On Lemuel Gulliver’s second voyage, as told in Jonathan’s Swift’s Gulliver’s Travels, he is abandoned by his crewmates in the extraordinary land of Brobdingnag, where the trees are so tall he could 'make no computation of their altitude' and it took him an hour to walk across an otherwise ordinary field.
The inhabitants are similarly proportioned – 'tall as an ordinary spire steeple', he notes. Even a dog has the mass 'of four elephants'. Gulliver is eventually found by a farmer, who exhibits him for profit. Despite this demeaning experience, the traveller finds some crumbs of comfort. He strikes up a friendship with the farmer’s nine-year-old daughter, whom he calls Glummdalclich – which means little nurse in the giants’ language – because she was small for her age, 'not above forty feet high'.
It is not long before the story of Grildrig, as Gulliver is known, reaches the ears of the royal court. Eventually the greedy farmer, who thinks Gulliver is about to die, sells him into imperial service. Glummdalclich also goes to court to oversee his welfare.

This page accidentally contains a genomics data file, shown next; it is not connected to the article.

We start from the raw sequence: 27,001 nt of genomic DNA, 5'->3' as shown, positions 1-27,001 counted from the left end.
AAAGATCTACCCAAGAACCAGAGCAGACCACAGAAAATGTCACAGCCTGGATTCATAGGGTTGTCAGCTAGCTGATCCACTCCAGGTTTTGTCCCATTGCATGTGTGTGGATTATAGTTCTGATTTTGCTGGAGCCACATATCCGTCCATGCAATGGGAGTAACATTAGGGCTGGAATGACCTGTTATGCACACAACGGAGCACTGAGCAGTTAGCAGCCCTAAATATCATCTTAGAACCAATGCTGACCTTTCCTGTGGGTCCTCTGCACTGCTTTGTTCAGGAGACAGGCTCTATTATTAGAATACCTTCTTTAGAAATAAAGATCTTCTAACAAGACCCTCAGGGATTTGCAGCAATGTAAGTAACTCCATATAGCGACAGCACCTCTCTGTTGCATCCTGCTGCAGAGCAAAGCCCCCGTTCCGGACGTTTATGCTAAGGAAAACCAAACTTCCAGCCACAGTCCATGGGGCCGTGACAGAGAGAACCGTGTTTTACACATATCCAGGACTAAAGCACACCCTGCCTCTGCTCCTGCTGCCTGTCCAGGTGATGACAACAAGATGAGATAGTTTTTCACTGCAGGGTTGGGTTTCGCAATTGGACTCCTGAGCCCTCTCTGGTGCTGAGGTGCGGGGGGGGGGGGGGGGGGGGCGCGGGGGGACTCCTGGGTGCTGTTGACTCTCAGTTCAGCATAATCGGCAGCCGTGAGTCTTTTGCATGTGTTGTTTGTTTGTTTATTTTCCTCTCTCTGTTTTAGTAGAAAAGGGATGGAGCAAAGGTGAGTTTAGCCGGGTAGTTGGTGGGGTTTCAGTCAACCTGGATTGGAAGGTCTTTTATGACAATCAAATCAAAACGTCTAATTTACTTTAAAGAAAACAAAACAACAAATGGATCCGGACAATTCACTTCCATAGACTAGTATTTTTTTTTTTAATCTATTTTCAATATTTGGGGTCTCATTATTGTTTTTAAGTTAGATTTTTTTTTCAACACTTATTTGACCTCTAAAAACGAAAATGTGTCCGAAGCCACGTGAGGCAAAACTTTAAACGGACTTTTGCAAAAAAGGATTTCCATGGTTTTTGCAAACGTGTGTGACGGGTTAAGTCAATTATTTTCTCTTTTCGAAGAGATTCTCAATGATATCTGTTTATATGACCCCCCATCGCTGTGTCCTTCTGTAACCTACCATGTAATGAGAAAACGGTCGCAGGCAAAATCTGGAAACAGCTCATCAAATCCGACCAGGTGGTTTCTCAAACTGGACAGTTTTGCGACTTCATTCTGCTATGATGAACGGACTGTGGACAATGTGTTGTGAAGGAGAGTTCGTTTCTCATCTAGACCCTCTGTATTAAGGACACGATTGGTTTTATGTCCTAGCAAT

His new master and mistress are the King and Queen of Brobdingnag. At first the King does not believe Gulliver is real, thinking him a “piece of clock-work”, and gets scholars to conclude that Gulliver could not be a result of “the regular laws of nature”. The queen is delighted by her charming and witty new servant. She commissions a box for Gulliver to live in, which despite being luxurious, is little more than a glorified dolls house.
Gulliver’s Travels was written in 1726 during a time of relative peace in Europe, the colony of Georgia was yet to be founded and the edges of the map were still not fully coloured in. Indeed, Swift placed Brobdingnag on the unexplored western coast of North America. Readers ate it up.
The book also had another purpose, for the contemporary political situation in Britain was anything but peaceful. The country had gone through its first major financial crash six years earlier when the South Sea Bubble popped and Robert Walpole had emerged as the first de facto Prime Minister.
Swift, an Anglo-Irish clergyman well known as a wit and satirist, had written both for and against the government of the day for decades. He was part of a group of writers engaged in literary warfare against Walpole’s new regime, and Gulliver’s Travels was squarely aimed at the corruption he saw in the heart of British politics.
The story of a land of giants may not have seemed fantastical to some of Swift’s readers. Before people read the fictional account of a giant King treating Gulliver as a curio, reports had circulated of a real-world monarch who was combing Europe for extraordinarily tall men to entice into a regiment of giants.